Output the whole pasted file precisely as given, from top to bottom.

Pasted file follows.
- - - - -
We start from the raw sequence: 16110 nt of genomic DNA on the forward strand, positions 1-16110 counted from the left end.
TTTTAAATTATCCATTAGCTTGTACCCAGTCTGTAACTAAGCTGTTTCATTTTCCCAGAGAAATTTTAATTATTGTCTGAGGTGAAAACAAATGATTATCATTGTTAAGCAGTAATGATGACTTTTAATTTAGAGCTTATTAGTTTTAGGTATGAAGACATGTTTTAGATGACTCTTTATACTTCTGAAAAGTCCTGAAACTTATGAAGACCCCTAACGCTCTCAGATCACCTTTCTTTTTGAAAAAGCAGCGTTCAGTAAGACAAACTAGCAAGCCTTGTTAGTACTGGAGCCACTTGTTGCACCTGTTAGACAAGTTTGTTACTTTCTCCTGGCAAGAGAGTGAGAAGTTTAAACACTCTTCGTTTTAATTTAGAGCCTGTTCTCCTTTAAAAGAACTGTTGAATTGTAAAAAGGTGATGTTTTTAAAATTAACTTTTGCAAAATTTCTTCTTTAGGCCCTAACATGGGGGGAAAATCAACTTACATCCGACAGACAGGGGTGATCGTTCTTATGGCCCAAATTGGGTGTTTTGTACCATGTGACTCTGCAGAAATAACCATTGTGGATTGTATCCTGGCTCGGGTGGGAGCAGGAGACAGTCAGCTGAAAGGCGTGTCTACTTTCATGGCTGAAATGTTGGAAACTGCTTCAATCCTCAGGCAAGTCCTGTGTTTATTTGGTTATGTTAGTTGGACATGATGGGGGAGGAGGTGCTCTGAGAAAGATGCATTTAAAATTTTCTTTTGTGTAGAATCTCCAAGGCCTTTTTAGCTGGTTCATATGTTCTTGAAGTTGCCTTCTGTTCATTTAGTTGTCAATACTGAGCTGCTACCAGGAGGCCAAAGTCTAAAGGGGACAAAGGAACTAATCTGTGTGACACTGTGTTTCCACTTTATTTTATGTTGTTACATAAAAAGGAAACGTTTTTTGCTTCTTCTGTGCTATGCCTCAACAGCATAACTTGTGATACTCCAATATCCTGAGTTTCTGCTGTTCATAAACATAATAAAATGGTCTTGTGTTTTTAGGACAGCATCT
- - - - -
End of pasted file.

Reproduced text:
We start from the raw sequence: 16110 nt of genomic DNA on the forward strand, positions 1-16110 counted from the left end.
TTTTAAATTATCCATTAGCTTGTACCCAGTCTGTAACTAAGCTGTTTCATTTTCCCAGAGAAATTTTAATTATTGTCTGAGGTGAAAACAAATGATTATCATTGTTAAGCAGTAATGATGACTTTTAATTTAGAGCTTATTAGTTTTAGGTATGAAGACATGTTTTAGATGACTCTTTATACTTCTGAAAAGTCCTGAAACTTATGAAGACCCCTAACGCTCTCAGATCACCTTTCTTTTTGAAAAAGCAGCGTTCAGTAAGACAAACTAGCAAGCCTTGTTAGTACTGGAGCCACTTGTTGCACCTGTTAGACAAGTTTGTTACTTTCTCCTGGCAAGAGAGTGAGAAGTTTAAACACTCTTCGTTTTAATTTAGAGCCTGTTCTCCTTTAAAAGAACTGTTGAATTGTAAAAAGGTGATGTTTTTAAAATTAACTTTTGCAAAATTTCTTCTTTAGGCCCTAACATGGGGGGAAAATCAACTTACATCCGACAGACAGGGGTGATCGTTCTTATGGCCCAAATTGGGTGTTTTGTACCATGTGACTCTGCAGAAATAACCATTGTGGATTGTATCCTGGCTCGGGTGGGAGCAGGAGACAGTCAGCTGAAAGGCGTGTCTACTTTCATGGCTGAAATGTTGGAAACTGCTTCAATCCTCAGGCAAGTCCTGTGTTTATTTGGTTATGTTAGTTGGACATGATGGGGGAGGAGGTGCTCTGAGAAAGATGCATTTAAAATTTTCTTTTGTGTAGAATCTCCAAGGCCTTTTTAGCTGGTTCATATGTTCTTGAAGTTGCCTTCTGTTCATTTAGTTGTCAATACTGAGCTGCTACCAGGAGGCCAAAGTCTAAAGGGGACAAAGGAACTAATCTGTGTGACACTGTGTTTCCACTTTATTTTATGTTGTTACATAAAAAGGAAACGTTTTTTGCTTCTTCTGTGCTATGCCTCAACAGCATAACTTGTGATACTCCAATATCCTGAGTTTCTGCTGTTCATAAACATAATAAAATGGTCTTGTGTTTTTAGGACAGCATCT